Stars: 3.9 of 5.
Running Time: 97 minutes.
Tag-line: "Somewhere along a thousand miles of barbed wire border the American dream has become a nightmare."
Notable Cast or Crew: Charles Bronson, Ed Harris (who used a still from this as a 'Vietnam pic' of his character in THE ROCK), Wilford Brimley (THE THING, HARD TARGET), James Victor (STAND & DELIVER, ROLLING THUNDER), Charles Cyphers (HALLOWEEN, DEATH WISH II), Bruno Kirby (GODFATHER PART II, THIS IS SPINAL TAP).
Charles Bronson wants you all to know: BORDERLINE- not just a song by Madonna. Now, full disclosure from the outset: this is not a great movie. It's a somewhat mediocre 80's border patrol flick (also see: THE BORDER, FLASHPOINT) that, at times, smacks of made for TV. And, ordinarily, I would never give this more than three stars, but there are a few loopy elements that, for me, really push it over the edge. The plot is this: a drowsy Bronson (no joke- he takes a lot of naps)
leads a border patrol battalion that's squaring off against a Gringo who's allowing illegal aliens to swarm across the border. The death of a buddy leads Bronson to take it personally, which leads to some weak shootouts, etc. Sounds pretty standard, right? Well, the 'Gringo' in question is ED HARRIS, in one of his first roles.
(Of all the overlooked footnotes in film history, this confrontation probably makes me the happiest since I learned of the Bronson vs. Eastwood episode of RAWHIDE, or Busey and Mr. T in D.C. CAB.)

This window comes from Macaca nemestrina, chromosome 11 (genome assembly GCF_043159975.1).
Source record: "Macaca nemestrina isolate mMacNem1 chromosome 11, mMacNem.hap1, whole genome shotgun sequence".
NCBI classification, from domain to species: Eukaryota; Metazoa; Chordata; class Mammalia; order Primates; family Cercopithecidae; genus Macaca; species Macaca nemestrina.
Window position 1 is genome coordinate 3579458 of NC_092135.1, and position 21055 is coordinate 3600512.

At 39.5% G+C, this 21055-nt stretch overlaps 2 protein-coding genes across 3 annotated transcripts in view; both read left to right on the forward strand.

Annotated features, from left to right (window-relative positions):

Harris has a really intricate map of the Mexican border.
Right off the bat, Harris lets you know hes not fuckin' around: he dispatches the legendary Wilford Brimley with a shotgun blast to the abdomen.
Wilford remains characteristically stoic even in the midst of a shotgun blast.
This makes Bronson mad. Mad enough to go undercover as a migrant worker who wants to sneak into the U.S.- only his Spanish isn't quite good enough, so Bronson must masquerade as a Mexican who's mentally disabled. Yeah. Once again: BRONSON HAS TO PRETEND TO BE MENTALLY DISABLED.
(Sadly, it doesn't last long.) The film has a certain blue collar realism to it, and it ends on a serious, educational note (re: evil corporations). There's even solid cinematography by Tak Fujimoto (a favorite DP of Terrence Malick, Jonathan Demme, and John Hughes). In the end, Bronson's a little too cheery, and it's odd to see him happy to be within the confines of a power structure (he does dunk a dude's head in a toilet, though).
Note that the Bronson posturing is VERY similar to the "It's MY CAR!" sequence in DEATH WISH 3.
Harris makes the most of his role, exhibiting shades of the wild-eyed intensity that was to come. (Nearly) four mind-blowing stars.
Side note: this film features Bronson interrupting one of the more uncomfortable "Twister" sequences in recent memory.